|Sumberg, David||Watts, John|
|Sweeney, Walter||Wells, Bowen|
|Sykes, John||Whitney, Ray|
|Tapsell, Sir Peter||Whittingdale, John|
|Taylor, Ian (Esher)||Widdecombe, Ann|
|Taylor, John M. (Solihull)||Wiggin, Sir Jerry|
|Taylor, Sir Teddy (Southend, E)||Wilkinson, John|
|Temple-Morris, Peter||Willetts, David|
|Thomason, Roy||Wilshire, David|
|Thompson, Sir Donald (C'er V)||Winterton, Mrs Ann (Congleton)|
|Thompson, Patrick (Norwich N)||Winterton, Nicholas (Macc'f'ld)|
|Thornton, Sir Malcolm||Wolfson, Mark|
|Thurnham, Peter||Wood, Timothy|
|Townend, John (Bridlington)||Yeo, Tim|
|Townsend, Cyril D. (Bexl'yh'th)||Young, Rt Hon Sir George|
|Tredinnick, David||Tellers for the Ayes:|
|Trend, Michael||Mr. David Lightbown and Mr. Sydney Chapman.|
|Twinn, Dr Ian|
|Abbott, Ms Diane||Clelland, David|
|Adams, Mrs Irene||Clwyd, Mrs Ann|
|Ainger, Nick||Coffey, Ann|
|Ainsworth, Robert (Cov'try NE)||Cohen, Harry|
|Allen, Graham||Connarty, Michael|
|Alton, David||Cook, Frank (Stockton N)|
|Anderson. Donald (Swansea E)||Cook, Robin (Livingston)|
|Anderson, Ms Janet (Ros'dale)||Corbett, Robin|
|Armstrong, Hilary||Corbyn, Jeremy|
|Ashdown, Rt Hon Paddy||Corston, Ms Jean|
|Ashton, Joe||Cousins, Jim|
|Austin-Walker, John||Cox, Tom|
|Banks, Tony (Newham NW)||Cryer, Bob|
|Barnes, Harry||Cummings, John|
|Barron, Kevin||Cunliffe, Lawrence|
|Battle, John||Cunningham, Jim (Covy SE)|
|Bayley. Hugh||Cunningham, Rt Hon Dr John|
|Beckett, Rt Hon Margaret||Dalyell, Tam|
|Beggs, Roy||Darling, Alistair|
|Beith, Rt Hon A. J.||Davidson, Ian|
|Bell, Stuart||Davies, Bryan (Oldham C'tral)|
|Benn, Rt Hon Tony||Davies, Rt Hon Denzil (Llanelli)|
|Bennett, Andrew F.||Davies, Ron (Caerphilly)|
|Benton, Joe||Davis, Terry (B'ham, H'ge H'l)|
|Bermingham, Gerald||Dewar, Donald|
|Berry, Dr. Roger||Dixon, Don|
|Betts, Clive||Dobson, Frank|
|Boateng, Paul||Donohoe, Brian H.|
|Boyce, Jimmy||Dowd, Jim|
|Boyes, Roland||Dunnachie, Jimmy|
|Bradley, Keith||Dunwoody, Mrs Gwyneth|
|Bray, Dr Jeremy||Eagle, Ms Angela|
|Brown, Gordon (Dunfermline E)||Eastham, Ken|
|Brown, N. (N'c'tle upon Tyne E)||Enright, Derek|
|Burden, Richard||Etherington, Bill|
|Byers, Stephen||Evans, John (St Helens N)|
|Caborn, Richard||Ewing, Mrs Margaret|
|Callaghan, Jim||Fatchett, Derek|
|Campbell, Mrs Anne (C'bridge)||Faulds, Andrew|
|Campbell. Menzies (Fife NE)||Field, Frank (Birkenhead)|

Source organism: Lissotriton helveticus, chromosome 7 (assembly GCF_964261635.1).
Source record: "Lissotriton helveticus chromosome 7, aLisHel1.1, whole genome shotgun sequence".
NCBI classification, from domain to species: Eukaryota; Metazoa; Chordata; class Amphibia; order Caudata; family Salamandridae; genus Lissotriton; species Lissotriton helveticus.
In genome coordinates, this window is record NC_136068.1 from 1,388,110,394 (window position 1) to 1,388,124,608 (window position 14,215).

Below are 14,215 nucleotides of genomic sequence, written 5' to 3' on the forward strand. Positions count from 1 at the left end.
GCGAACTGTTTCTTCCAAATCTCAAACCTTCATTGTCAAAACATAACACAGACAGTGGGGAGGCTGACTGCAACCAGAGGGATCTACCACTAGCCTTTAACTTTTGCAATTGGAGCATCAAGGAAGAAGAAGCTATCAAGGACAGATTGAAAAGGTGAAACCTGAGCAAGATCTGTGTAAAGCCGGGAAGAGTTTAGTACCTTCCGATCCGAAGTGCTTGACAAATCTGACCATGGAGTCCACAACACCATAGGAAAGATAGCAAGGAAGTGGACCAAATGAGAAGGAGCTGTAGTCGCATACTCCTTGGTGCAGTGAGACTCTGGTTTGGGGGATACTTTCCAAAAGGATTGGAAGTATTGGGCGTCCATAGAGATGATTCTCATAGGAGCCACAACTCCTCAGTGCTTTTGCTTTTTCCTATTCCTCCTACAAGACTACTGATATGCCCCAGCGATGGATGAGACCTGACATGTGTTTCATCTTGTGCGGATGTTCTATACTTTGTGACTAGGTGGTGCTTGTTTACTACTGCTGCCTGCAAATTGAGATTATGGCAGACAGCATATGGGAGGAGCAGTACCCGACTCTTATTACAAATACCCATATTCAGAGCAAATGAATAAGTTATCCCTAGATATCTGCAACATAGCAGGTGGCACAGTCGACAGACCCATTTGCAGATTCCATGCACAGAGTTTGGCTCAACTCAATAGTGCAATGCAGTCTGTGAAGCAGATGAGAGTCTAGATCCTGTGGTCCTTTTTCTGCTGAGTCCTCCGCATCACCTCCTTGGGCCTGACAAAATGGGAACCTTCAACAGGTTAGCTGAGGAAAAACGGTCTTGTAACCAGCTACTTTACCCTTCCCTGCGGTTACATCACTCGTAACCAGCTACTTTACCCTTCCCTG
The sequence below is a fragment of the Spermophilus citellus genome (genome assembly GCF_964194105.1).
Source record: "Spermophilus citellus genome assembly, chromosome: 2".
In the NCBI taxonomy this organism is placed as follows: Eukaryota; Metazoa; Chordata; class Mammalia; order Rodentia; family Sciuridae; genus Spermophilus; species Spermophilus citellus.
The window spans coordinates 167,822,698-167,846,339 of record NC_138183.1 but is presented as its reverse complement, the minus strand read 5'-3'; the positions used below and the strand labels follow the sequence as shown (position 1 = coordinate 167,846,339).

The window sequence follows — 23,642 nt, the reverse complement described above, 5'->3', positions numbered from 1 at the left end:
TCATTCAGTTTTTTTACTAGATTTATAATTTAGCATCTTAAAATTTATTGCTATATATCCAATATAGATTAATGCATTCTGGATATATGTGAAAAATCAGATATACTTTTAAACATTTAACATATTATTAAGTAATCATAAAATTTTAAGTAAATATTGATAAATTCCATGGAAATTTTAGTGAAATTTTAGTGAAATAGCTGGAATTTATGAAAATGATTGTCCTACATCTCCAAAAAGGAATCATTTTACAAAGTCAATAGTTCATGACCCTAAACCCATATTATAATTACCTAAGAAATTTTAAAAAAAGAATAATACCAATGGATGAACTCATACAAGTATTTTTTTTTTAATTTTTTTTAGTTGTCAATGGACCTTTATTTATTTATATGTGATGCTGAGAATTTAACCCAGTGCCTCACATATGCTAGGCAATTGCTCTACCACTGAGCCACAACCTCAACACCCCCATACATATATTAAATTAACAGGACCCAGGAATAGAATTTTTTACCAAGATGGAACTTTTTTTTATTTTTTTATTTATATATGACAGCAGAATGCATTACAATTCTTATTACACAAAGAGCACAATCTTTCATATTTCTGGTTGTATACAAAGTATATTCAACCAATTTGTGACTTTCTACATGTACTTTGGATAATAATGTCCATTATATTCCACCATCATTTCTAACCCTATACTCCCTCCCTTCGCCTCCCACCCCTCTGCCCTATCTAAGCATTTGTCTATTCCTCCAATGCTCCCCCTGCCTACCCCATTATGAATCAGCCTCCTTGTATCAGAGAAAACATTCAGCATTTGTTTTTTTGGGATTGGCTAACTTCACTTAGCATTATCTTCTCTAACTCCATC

|Campbell, Ronnie (Blyth V)||Fisher, Mark|
|Campbell-Savours, D. N.||Flynn, Paul|
|Canavan, Dennis||Forsythe, Clifford (Antrim S)|
|Cann, Jamie||Foster, Rt Hon Derek|
|Carlile, Alexander (Montgomry)||Foster, Don (Bath)|
|Chisholm, Malcolm||Foulkes, George|
|Clapham, Michael||Fraser, John|
|Clark, Dr David (South Shields)||Fyfe, Maria|
|Clarke, Eric (Midlothian)||Galloway, George|
|Clarke. Tom (Monklands W)||Gapes. Mike|
|Garrett, John||Jones, Lynne (B'ham S O)|
|George, Bruce||Jones, Martyn (Clwyd, SW)|
|Gerrard, Neil||Jowell, Tessa|
|Gilbert, Rt Hon Dr John||Keen, Alan|
|Godman, Dr Norman A.||Kennedy, Charles (Ross,C&S)|
|Godsiff, Roger||Kennedy, Jane (Lpool Brdgn)|
|Golding, Mrs Llin||Khabra, Piara S.|
|Gordon, Mildred||Kilfoyle, Peter|
|Gould, Bryan||Kinnock, Rt Hon Neil (Islwyn)|
|Graham, Thomas||Leighton, Ron|
|Grant, Bernie (Tottenham)||Lestor, Joan (Eccles)|
|Griffiths, Nigel (Edinburgh S)||Lewis, Terry|
|Griffiths, Win (Bridgend)||Litherland, Robert|
|Grocott, Bruce||Livingstone, Ken|
|Gunnell, John||Lloyd, Tony (Stretford)|
|Hain, Peter||Llwyd, Elfyn|
|Hall, Mike||Loyden, Eddie|
|Hanson, David||Lynne, Ms Liz|
|Hardy, Peter||McAllion, John|
|Harman, Ms Harriet||McAvoy, Thomas|
|Harvey, Nick||McCartney, Ian|
|Hattersley, Rt Hon Roy||Macdonald, Calum|
|Heppell, John||McKelvey, William|
|Hill, Keith (Streatham)||McLeish, Henry|
|Hinchliffe, David||McMaster, Gordon|
|Hoey, Kate||McNamara, Kevin|
|Hogg, Norman (Cumbernauld)||Madden, Max|
|Home Robertson, John||Mahon, Alice|
|Hood, Jimmy||Mandelson, Peter|
|Hoon, Geoffrey||Marek, Dr John|
|Howarth, George (Knowsley N)||Marshall, David (Shettleston)|
|Howells, Dr. Kim (Pontypridd)||Marshall, Jim (Leicester, S)|
|Hoyle, Doug||Martlew, Eric|
|Hughes, Kevin (Doncaster N)||Maxton, John|
|Hughes, Robert (Aberdeen N)||Meacher, Michael|
|Hughes, Roy (Newport E)||Meale, Alan|
|Hughes, Simon (Southwark)||Michie, Bill (Sheffield Heeley)|
|Hutton, John||Michie, Mrs Ray (Argyll Bute)|
|Ingram, Adam||Milburn, Alan|
|Jackson, Glenda (H'stead)||Miller, Andrew|
|Jackson, Helen (Shef'ld, H)||Mitchell, Austin (Gt Grimsby)|
|Jamieson, David||Molyneaux, Rt Hon James|
|Janner, Greville||Moonie, Dr Lewis|
|Johnston, Sir Russell||Morgan, Rhodri|
|Jones, Barry (Alyn and D'side)||Morley, Elliot|
|Jones, leuan Wyn (Ynys Môn)||Morris, Rt Hon A. (Wy'nshawe)|
|Morris, Estelle (B'ham Yardley)||Short, Clare|
|Morris, Rt Hon J. (Aberavon)||Simpson, Alan|
|Mowlam, Marjorie||Skinner, Dennis|
|Mudie, George||Smith, Andrew (Oxford E)|
|Mullin, Chris||Smith, C. (Isl'ton S & F'sbury)|
|Murphy, Paul||Smith, Llew (Blaenau Gwent)|
|Oakes, Rt Hon Gordon||Smyth, Rev Martin (Belfast S)|
|O'Brien, Michael (N W'kshire)||Snape, Peter|
|O'Brien, William (Normanton)||Soley, Clive|
|O'Hara, Edward||Spearing, Nigel|
|Olner, William||Spellar, John|
|O'Neill, Martin||Steel, Rt Hon Sir David|
|Patchett, Terry||Steinberg, Gerry|
|Pendry, Tom||Stevenson, George|
|Pickthall, Colin||Strang, Dr. Gavin|
|Pike, Peter L.||Taylor, Rt Hon John D. (Strgfd)|
|Powell, Ray (Ogmore)||Taylor, Matthew (Truro)|
|Prentice, Ms Bridget (Lew'm E)||Tipping, Paddy|
|Prentice, Gordon (Pendle)||Turner, Dennis|
|Prescott, John||Tyler, Paul|
|Primarolo, Dawn||Vaz, Keith|
|Purchase, Ken||Walker, A. Cecil (Belfast N)|
|Quin, Ms Joyce||Walker, Rt Hon Sir Harold|
|Radice, Giles||Walley, Joan|
|Randall, Stuart||Wardell, Gareth (Gower)|
|Raynsford, Nick||Wareing, Robert N|
|Redmond, Martin||Watson, Mike|
|Reid, Dr John||Welsh, Andrew|
|Rendel, David||Wicks, Malcolm|
|Richardson, Jo||Wigley, Dafydd|
|Robertson, George (Hamilton)||Williams, Rt Hon Alan (Sw'n W)|
|Roche, Mrs. Barbara||Williams, Alan W (Carmarthen)|
|Rogers, Allan||Wilson, Brian|
|Rooker, Jeff||Winnick, David|
|Rooney, Terry||Wise, Audrey|
|Ross, Ernie (Dundee W)||Worthington, Tony|
|Ross, William (E Londonderry)||Wray, Jimmy|
|Rowlands, Ted||Wright, Dr Tony|
|Ruddock, Joan||Young, David (Bolton SE)|
|Sheerman, Barry||Tellers for the Noes:|
|Sheldon, Rt Hon Robert||Mr. Eric Illsley and Mr. Andrew Mackinlay.|
|Shore, Rt Hon Peter|